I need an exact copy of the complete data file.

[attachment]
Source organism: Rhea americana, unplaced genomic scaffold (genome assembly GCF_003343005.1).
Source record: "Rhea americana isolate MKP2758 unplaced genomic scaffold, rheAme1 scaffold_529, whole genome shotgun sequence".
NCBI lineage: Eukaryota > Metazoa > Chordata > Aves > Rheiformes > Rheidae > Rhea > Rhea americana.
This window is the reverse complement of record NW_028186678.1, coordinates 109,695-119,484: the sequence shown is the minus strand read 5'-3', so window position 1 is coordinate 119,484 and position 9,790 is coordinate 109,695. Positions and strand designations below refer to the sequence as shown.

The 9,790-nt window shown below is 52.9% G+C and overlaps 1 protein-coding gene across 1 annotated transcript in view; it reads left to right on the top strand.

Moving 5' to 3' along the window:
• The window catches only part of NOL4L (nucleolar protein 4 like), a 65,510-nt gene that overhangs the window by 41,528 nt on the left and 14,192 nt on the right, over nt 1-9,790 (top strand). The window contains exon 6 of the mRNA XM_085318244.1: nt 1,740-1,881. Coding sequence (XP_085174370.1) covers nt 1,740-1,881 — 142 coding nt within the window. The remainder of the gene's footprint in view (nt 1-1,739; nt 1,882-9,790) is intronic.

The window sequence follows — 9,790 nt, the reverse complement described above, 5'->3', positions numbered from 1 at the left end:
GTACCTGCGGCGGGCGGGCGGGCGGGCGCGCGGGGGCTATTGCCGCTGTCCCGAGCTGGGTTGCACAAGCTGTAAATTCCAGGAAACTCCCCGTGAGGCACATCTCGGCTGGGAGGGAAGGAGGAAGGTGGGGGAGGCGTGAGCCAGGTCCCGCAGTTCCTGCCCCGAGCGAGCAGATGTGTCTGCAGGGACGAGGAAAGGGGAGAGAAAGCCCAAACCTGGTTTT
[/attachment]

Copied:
Source organism: Rhea americana, unplaced genomic scaffold (genome assembly GCF_003343005.1).
Source record: "Rhea americana isolate MKP2758 unplaced genomic scaffold, rheAme1 scaffold_529, whole genome shotgun sequence".
NCBI lineage: Eukaryota > Metazoa > Chordata > Aves > Rheiformes > Rheidae > Rhea > Rhea americana.
This window is the reverse complement of record NW_028186678.1, coordinates 109,695-119,484: the sequence shown is the minus strand read 5'-3', so window position 1 is coordinate 119,484 and position 9,790 is coordinate 109,695. Positions and strand designations below refer to the sequence as shown.

The 9,790-nt window shown below is 52.9% G+C and overlaps 1 protein-coding gene across 1 annotated transcript in view; it reads left to right on the top strand.

Moving 5' to 3' along the window:
• The window catches only part of NOL4L (nucleolar protein 4 like), a 65,510-nt gene that overhangs the window by 41,528 nt on the left and 14,192 nt on the right, over nt 1-9,790 (top strand). The window contains exon 6 of the mRNA XM_085318244.1: nt 1,740-1,881. Coding sequence (XP_085174370.1) covers nt 1,740-1,881 — 142 coding nt within the window. The remainder of the gene's footprint in view (nt 1-1,739; nt 1,882-9,790) is intronic.

The window sequence follows — 9,790 nt, the reverse complement described above, 5'->3', positions numbered from 1 at the left end:
GTACCTGCGGCGGGCGGGCGGGCGGGCGCGCGGGGGCTATTGCCGCTGTCCCGAGCTGGGTTGCACAAGCTGTAAATTCCAGGAAACTCCCCGTGAGGCACATCTCGGCTGGGAGGGAAGGAGGAAGGTGGGGGAGGCGTGAGCCAGGTCCCGCAGTTCCTGCCCCGAGCGAGCAGATGTGTCTGCAGGGACGAGGAAAGGGGAGAGAAAGCCCAAACCTGGTTTT